Words & Music

"Art is not what you see, but what you make others see." Edgar Degas

Monday, September 17, 2018

The Way Lovers Do


My lover was an ocean away from me when I wrote this song. The words and the melody all came together and I had to find their place on the guitar. Usually songs come the other way around for me, with a melody and rhythm looking for the words.

This one expresses a basic desire: to live the way lovers do.



Every woman I meet
I think
She thinks
She knows me at first sight
And every one is right
I’m like the night after a fight
I haven’t got a thing to hide
I told you I love you
I told myself that too
The way that lovers do
When every word is true
        I want to see you tonight
        The way lovers do
        I want to hear you tonight
        The way lovers do
        I want to touch you tonight
        The way lovers do
Every man I meet
I think
I think I know this guy
He used to live a lie
And back then so did I
I haven’t got a thing to hide
I told you I love you
I told myself that too
The way that lovers do
When every word is true
        I want to see you tonight
        The way lovers do
        I want to hear you tonight
        The way lovers do
        I want to touch you tonight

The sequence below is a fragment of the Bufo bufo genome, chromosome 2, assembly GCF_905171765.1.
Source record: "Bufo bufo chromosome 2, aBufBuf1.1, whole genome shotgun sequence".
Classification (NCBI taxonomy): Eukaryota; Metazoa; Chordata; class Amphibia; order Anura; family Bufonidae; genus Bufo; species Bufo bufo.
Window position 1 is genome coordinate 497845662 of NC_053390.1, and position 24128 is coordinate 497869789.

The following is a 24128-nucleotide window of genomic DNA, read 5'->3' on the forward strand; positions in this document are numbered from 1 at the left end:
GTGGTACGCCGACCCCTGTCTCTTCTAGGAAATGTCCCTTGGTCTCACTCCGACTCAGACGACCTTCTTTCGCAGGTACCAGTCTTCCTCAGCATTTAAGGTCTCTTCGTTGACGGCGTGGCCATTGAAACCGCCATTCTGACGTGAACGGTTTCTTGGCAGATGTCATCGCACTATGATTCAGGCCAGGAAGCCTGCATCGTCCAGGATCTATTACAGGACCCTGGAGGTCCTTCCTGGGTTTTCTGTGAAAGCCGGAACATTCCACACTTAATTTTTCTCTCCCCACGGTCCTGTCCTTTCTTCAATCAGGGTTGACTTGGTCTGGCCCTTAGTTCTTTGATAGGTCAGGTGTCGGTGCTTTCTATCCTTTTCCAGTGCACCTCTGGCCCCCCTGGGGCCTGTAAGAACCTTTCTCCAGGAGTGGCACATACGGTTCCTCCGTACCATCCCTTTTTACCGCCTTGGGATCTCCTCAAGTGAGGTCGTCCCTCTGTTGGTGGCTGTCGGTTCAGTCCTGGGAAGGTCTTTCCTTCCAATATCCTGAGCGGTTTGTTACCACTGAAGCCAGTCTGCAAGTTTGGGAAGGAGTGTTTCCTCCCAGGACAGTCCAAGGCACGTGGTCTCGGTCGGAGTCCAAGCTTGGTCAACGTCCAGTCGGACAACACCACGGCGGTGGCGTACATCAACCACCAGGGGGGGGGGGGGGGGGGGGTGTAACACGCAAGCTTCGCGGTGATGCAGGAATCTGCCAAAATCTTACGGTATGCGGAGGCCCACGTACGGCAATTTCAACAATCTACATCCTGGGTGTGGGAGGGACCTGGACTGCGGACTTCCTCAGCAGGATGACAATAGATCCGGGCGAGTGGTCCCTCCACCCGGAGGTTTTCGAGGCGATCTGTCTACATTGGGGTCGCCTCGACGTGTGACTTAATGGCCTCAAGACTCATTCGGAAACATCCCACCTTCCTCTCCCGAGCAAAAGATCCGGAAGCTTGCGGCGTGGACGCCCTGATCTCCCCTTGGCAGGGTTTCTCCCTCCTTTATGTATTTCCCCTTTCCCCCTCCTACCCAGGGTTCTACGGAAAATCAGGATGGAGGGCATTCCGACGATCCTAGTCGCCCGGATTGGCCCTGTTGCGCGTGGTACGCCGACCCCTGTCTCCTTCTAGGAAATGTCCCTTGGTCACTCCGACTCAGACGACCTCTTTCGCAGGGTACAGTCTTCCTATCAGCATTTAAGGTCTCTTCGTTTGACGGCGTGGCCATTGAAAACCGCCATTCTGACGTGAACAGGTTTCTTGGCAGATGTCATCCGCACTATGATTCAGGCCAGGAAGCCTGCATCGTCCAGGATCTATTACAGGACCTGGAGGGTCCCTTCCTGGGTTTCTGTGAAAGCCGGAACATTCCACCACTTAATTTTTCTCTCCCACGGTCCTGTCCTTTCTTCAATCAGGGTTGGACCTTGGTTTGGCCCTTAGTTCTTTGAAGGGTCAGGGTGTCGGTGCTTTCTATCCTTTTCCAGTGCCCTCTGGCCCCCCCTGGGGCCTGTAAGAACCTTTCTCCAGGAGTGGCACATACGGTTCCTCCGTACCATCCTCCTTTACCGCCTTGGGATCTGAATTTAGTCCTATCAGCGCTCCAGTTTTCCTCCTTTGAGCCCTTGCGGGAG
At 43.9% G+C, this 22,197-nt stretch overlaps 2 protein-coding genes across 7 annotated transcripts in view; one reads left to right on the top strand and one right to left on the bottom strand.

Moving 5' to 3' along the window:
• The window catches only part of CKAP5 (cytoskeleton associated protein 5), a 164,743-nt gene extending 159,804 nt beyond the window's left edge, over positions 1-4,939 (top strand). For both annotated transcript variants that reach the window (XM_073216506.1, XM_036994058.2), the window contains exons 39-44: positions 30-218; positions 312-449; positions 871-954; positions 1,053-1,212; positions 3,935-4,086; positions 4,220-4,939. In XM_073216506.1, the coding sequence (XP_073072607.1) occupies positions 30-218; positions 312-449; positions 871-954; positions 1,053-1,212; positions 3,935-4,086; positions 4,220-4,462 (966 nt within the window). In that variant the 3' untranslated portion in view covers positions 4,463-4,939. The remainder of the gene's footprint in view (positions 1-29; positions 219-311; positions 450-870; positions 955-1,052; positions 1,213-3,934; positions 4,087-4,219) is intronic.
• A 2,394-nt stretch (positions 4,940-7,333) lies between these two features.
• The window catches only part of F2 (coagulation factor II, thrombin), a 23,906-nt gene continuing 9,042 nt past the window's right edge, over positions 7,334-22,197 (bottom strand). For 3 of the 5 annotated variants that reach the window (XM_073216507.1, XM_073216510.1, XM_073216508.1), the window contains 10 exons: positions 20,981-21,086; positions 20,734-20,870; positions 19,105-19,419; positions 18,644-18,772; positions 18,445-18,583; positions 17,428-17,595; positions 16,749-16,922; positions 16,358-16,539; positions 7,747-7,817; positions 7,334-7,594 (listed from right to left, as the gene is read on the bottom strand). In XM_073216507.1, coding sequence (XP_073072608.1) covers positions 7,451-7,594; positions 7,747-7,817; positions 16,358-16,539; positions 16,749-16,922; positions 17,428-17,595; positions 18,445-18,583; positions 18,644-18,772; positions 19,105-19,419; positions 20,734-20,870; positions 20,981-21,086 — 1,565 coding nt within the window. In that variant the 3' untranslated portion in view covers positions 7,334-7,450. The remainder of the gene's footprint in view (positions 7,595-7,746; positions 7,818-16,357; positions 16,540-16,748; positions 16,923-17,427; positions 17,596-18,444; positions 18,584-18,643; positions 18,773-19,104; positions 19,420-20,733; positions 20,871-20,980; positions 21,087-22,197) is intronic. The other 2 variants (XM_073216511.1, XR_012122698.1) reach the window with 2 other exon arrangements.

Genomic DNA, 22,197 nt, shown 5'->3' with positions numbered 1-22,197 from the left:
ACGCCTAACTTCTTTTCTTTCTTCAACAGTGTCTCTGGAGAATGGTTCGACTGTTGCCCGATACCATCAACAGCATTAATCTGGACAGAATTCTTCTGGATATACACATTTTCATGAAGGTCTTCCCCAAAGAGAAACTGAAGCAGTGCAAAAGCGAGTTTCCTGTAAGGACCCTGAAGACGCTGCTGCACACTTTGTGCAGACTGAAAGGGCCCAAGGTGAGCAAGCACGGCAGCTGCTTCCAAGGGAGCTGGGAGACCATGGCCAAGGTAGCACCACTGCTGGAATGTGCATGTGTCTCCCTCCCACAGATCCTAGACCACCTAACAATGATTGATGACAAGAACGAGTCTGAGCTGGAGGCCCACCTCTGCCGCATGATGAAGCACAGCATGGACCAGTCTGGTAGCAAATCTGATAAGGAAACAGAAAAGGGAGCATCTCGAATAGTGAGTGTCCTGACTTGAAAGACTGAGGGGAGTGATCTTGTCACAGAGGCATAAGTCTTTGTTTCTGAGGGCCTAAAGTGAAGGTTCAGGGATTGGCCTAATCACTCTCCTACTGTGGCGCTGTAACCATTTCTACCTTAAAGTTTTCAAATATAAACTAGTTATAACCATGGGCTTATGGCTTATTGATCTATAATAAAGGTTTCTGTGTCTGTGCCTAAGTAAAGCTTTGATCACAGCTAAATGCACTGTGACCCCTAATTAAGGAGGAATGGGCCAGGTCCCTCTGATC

The way lovers do

Friday, September 14, 2018

CitySketch: Trees



The trees of the city – not the ones in the parks but the ones in the sidewalks and courtyards, surrounded by concrete – watch over us the way our elders always have, with understanding and indulgence.

They say, “It is possible to survive even the strangulation of your roots.”

They say, “Make a home in me, little birds, and let your hatchlings grow here.”

They say, “Take some oxygen; it’s free.”

They say, “We are all going to die. It’s OK. We may all live again. Who’s to say?”
Thursday, September 13, 2018

CitySketch: Lamppost







There are 1,600 lampposts scattered across Central Park’s 843 acres. They were designed in 1980 by architects Gerald Allen and Kent Bloomer, to replace the original electric lamps that were designed in 1910 by Henry Bacon, architect of the Lincoln Memorial.

The Landmarks Commission held hearings to decide if the lamps would be of modern design or if they should continue the tradition of the original lamps, attempting to blend into the landscape. Those who favored the natural design proved more persuasive.

''The whole idea of the natural landscape reproduced in the man-made elements of the park was in the spirit of those times and is traceable to the 19th-century theoretician John Ruskin. The Bacon lamppost itself depicts seeds, leaves, stems and a trunk. The lamppost was a metaphor for a plant.'' Kent Bloomer

Fun fact: at the base of each lamp are four numbers. The first two are the nearest cross-street north to south and the last two let you know if you’re on the east or west side of the park. Even numbers are east and odd are west.